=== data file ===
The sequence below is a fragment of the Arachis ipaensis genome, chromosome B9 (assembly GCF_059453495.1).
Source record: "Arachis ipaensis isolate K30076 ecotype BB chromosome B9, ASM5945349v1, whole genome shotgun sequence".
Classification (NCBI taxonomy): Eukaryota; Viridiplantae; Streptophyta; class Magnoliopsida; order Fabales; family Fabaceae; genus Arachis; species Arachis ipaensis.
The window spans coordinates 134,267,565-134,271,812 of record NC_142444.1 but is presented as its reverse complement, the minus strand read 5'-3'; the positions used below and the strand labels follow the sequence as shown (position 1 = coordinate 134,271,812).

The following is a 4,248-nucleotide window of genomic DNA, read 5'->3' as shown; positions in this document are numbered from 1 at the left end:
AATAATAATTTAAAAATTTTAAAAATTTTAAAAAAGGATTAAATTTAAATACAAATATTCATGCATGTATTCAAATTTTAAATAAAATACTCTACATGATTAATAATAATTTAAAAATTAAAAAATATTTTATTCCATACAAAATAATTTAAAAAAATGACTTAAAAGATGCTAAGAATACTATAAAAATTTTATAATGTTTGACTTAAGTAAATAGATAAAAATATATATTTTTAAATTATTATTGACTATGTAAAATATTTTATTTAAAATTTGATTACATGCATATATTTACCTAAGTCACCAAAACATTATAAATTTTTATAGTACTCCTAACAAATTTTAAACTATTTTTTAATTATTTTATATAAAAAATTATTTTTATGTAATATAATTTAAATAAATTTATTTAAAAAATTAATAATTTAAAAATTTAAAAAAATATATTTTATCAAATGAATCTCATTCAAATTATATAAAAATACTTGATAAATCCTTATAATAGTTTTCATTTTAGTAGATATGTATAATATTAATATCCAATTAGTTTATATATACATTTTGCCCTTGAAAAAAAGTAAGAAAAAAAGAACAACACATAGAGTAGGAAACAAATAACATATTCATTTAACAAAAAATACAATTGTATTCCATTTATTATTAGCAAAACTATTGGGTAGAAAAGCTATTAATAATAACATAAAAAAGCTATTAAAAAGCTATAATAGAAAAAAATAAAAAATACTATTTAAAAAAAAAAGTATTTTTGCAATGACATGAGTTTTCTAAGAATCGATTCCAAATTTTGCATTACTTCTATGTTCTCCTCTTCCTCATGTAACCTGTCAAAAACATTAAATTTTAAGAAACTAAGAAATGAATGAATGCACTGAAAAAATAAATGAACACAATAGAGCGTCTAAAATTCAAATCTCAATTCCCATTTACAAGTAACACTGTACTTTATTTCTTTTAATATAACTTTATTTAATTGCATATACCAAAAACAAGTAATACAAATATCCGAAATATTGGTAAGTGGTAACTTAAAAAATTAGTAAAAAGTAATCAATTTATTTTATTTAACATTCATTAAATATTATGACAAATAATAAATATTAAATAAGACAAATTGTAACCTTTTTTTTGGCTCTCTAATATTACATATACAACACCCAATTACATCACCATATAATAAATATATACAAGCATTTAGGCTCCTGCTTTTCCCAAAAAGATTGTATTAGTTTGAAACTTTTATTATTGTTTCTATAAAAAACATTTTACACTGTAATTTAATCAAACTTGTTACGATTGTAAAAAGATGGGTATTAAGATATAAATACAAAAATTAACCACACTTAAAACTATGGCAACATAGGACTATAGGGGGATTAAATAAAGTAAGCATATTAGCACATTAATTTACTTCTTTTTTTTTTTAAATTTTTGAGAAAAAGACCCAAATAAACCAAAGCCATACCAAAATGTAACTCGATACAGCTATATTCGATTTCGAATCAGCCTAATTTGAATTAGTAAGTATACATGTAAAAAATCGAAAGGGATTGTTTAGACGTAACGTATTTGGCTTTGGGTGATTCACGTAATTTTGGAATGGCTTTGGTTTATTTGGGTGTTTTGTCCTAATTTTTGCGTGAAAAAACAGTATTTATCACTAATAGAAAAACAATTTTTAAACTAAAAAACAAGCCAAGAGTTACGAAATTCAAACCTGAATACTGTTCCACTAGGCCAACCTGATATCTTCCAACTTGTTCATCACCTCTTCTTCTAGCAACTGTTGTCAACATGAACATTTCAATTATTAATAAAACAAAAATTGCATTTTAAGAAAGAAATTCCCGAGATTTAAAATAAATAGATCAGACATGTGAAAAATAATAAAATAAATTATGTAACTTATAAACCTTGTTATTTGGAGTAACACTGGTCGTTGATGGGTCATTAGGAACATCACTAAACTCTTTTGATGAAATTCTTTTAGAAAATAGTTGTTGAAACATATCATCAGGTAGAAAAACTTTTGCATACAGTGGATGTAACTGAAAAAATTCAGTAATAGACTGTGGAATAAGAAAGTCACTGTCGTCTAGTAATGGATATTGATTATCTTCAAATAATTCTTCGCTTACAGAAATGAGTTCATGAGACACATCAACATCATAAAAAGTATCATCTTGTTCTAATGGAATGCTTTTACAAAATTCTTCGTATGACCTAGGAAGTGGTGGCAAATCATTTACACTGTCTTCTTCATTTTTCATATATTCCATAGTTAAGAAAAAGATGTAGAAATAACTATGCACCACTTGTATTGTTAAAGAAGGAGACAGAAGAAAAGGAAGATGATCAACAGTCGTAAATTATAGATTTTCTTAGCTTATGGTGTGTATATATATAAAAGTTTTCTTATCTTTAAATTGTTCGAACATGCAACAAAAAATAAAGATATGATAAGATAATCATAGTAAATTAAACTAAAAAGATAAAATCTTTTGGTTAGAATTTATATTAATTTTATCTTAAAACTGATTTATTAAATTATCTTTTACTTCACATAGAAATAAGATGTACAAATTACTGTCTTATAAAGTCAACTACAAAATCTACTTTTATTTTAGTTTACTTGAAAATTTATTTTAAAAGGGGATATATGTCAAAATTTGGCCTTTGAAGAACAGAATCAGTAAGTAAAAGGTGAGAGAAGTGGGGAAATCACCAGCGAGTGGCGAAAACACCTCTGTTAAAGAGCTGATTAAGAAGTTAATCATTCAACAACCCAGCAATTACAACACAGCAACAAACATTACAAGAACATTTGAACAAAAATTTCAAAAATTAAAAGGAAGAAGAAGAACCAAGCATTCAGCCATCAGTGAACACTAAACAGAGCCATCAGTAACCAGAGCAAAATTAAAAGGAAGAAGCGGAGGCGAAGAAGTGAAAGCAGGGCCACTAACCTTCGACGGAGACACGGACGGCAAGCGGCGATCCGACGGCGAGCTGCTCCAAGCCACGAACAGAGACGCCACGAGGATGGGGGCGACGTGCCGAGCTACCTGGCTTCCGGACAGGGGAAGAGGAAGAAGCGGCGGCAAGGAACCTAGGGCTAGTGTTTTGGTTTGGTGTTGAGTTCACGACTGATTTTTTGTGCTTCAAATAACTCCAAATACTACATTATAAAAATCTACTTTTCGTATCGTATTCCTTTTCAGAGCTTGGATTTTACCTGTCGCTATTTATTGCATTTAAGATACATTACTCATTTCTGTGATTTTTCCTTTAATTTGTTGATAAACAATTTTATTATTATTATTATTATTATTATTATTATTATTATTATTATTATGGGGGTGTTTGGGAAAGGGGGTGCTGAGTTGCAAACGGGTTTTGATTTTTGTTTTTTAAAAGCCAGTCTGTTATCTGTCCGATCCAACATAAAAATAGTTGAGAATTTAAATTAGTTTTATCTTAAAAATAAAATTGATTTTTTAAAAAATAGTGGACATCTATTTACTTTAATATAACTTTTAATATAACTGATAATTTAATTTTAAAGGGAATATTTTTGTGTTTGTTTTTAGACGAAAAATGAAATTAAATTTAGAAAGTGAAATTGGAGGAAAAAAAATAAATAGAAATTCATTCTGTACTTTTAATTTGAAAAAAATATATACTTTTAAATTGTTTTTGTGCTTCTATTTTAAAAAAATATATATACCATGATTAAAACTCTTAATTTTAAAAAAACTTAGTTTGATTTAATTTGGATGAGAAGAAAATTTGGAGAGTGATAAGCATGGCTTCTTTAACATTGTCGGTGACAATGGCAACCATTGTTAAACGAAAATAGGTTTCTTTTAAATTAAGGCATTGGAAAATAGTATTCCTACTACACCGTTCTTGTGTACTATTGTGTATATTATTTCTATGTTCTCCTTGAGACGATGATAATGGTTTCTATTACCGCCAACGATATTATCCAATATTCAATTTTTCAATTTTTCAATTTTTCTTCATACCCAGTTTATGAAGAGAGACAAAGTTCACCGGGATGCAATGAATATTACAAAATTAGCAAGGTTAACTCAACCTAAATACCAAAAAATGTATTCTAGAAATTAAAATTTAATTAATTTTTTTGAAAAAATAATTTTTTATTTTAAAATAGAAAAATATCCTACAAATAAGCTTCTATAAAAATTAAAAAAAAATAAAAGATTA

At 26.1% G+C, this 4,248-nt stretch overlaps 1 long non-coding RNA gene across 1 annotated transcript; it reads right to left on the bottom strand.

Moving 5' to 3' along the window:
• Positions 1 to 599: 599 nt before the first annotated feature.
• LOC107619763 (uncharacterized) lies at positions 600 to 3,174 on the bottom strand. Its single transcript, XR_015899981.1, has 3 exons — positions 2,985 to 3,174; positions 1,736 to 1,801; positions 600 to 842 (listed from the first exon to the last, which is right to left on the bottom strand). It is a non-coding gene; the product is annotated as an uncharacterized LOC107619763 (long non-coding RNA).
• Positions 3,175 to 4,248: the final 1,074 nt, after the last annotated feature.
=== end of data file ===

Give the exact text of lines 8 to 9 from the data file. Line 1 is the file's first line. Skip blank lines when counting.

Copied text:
Moving 5' to 3' along the window:
• Positions 1 to 599: 599 nt before the first annotated feature.